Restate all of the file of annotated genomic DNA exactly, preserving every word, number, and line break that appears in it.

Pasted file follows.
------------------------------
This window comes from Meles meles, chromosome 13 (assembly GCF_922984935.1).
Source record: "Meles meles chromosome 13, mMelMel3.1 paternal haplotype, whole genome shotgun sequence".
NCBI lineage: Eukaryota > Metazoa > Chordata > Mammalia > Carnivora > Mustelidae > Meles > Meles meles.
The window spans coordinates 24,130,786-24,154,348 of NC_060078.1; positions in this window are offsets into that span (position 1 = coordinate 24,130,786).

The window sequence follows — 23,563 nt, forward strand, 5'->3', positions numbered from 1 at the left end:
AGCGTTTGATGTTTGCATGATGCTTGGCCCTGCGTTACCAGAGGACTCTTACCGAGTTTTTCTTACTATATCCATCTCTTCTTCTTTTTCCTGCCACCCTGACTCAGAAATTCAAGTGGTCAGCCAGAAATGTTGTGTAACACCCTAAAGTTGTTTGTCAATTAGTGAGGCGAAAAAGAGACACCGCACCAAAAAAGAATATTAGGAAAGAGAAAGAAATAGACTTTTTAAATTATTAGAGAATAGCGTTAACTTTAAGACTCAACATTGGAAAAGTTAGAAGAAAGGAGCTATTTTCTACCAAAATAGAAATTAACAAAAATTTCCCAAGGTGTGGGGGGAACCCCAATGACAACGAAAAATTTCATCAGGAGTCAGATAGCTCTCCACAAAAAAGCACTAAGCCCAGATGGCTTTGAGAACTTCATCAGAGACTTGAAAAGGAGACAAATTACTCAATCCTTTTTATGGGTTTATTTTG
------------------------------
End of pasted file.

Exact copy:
This window comes from Meles meles, chromosome 13 (assembly GCF_922984935.1).
Source record: "Meles meles chromosome 13, mMelMel3.1 paternal haplotype, whole genome shotgun sequence".
NCBI lineage: Eukaryota > Metazoa > Chordata > Mammalia > Carnivora > Mustelidae > Meles > Meles meles.
The window spans coordinates 24,130,786-24,154,348 of NC_060078.1; positions in this window are offsets into that span (position 1 = coordinate 24,130,786).

The window sequence follows — 23,563 nt, forward strand, 5'->3', positions numbered from 1 at the left end:
AGCGTTTGATGTTTGCATGATGCTTGGCCCTGCGTTACCAGAGGACTCTTACCGAGTTTTTCTTACTATATCCATCTCTTCTTCTTTTTCCTGCCACCCTGACTCAGAAATTCAAGTGGTCAGCCAGAAATGTTGTGTAACACCCTAAAGTTGTTTGTCAATTAGTGAGGCGAAAAAGAGACACCGCACCAAAAAAGAATATTAGGAAAGAGAAAGAAATAGACTTTTTAAATTATTAGAGAATAGCGTTAACTTTAAGACTCAACATTGGAAAAGTTAGAAGAAAGGAGCTATTTTCTACCAAAATAGAAATTAACAAAAATTTCCCAAGGTGTGGGGGGAACCCCAATGACAACGAAAAATTTCATCAGGAGTCAGATAGCTCTCCACAAAAAAGCACTAAGCCCAGATGGCTTTGAGAACTTCATCAGAGACTTGAAAAGGAGACAAATTACTCAATCCTTTTTATGGGTTTATTTTG